My A Goal was 3:10. That was to give me a 10-minute qualifying buffer for the 2022 Boston Marathon. I wound up pulling off a 3:04:10. In the months, weeks, and days leading up the race, I was avoiding committing to a goal. I don’t know why. Even after we’d arrived in Boston on Friday night, I still wasn’t 100% sure or committed to a goal. I think my mind was giving my body an out, just in case I became sleep-deprived, sick, or injured. It wasn’t until I hit the 5k mark in the race that I decided I would shoot for a sub-3-hour marathon.
I slept well the two nights before the race. I was very cool and calm the morning of the race. I woke up at 5 a.m., ate a bagel, had coffee, and got the system into go mode. I humped it the 1.5 miles in the drizzle to Boston Common to catch the bus to Hopkinton. Made small talk with some of the guys I was sitting near in the back of the bus. Forty-five minutes later we’re getting dropped off a mile from the start line. I hopped into a portapotty and started the walk to the start. Amid the thousands of red bibs already there, I managed to run into Iram. We hugged and walked together to the start. He dropped an emotional bomb on me about his and Elaine’s imminent divorce situation. It was a lot to process and I wanted to be sympathetic, but I learned that it’s damn near impossible to render sympathetic encouragement when you’re 5 minutes away from endeavoring on the most iconic footrace in America. The best I could come up with was, “Don’t think about it for 26.2 miles. Be present here.” Iram’s ritual is to double knot his shoes before toeing the line. I kept walking, thinking he’d catch back up, but I think he veered off to hit the restroom, so that’s when we parted ways.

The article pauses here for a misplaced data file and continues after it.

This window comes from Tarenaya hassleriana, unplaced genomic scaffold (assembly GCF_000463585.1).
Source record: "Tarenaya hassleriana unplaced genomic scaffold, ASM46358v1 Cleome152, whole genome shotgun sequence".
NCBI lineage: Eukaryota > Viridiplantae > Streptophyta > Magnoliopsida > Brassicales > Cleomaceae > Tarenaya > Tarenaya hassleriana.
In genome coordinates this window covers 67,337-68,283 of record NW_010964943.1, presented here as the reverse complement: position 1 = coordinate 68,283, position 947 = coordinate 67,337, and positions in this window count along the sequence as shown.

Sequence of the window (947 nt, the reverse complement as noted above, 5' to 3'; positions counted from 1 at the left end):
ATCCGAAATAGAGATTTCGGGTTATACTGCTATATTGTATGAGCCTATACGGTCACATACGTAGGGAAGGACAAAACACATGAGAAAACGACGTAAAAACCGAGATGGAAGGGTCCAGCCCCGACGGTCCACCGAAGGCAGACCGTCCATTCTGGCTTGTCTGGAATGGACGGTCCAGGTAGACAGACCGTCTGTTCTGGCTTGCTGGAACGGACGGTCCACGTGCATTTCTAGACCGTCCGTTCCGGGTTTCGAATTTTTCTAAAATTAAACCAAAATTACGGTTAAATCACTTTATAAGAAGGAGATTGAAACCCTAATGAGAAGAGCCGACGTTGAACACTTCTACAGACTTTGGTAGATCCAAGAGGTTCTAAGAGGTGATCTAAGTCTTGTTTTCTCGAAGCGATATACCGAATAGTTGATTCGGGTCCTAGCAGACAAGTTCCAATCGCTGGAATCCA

I got to the start line at 9:02:xx a.m. I decided to wait to take off at exactly 9:05. Because of COVID and efforts to maintain social distancing, the Boston Marathon held a rolling start this year. Buses were scheduled to arrive in Hopkinton at set times based on bib color. Bib colors are assigned based on your qualifying time. Faster qualifiers leave early and so on. This keeps the course moving efficiently. I did some high knees and bouncing around as I watched the clock.
9:05. Boom. I was off. There were probably 10 others that took off at the same time as me, but I was pretty much alone.
The first half of the Boston Marathon is fast with a lot of downhill. I’d decided on the bus that I’d just stick with my A Goal plan of 3:15. I’d run even splits (7:15 pace) and stay steady and ready for the hills later in the race. First split was fast. Second split was faster. Third split I’d dipped into the 6’s. So I thought, “Screw it. Let’s go sub-3!”
I kept checking in with myself and felt completely fine at the pace I was keeping. I took in 100 calories of GU every 5-miles, followed by a few ounces of water at an aid station. I had some worries that I might run into GI issues, but I wasn’t too concerned with that getting in the way of Goal A if I had to duck into a portapotty and make grody loud noises.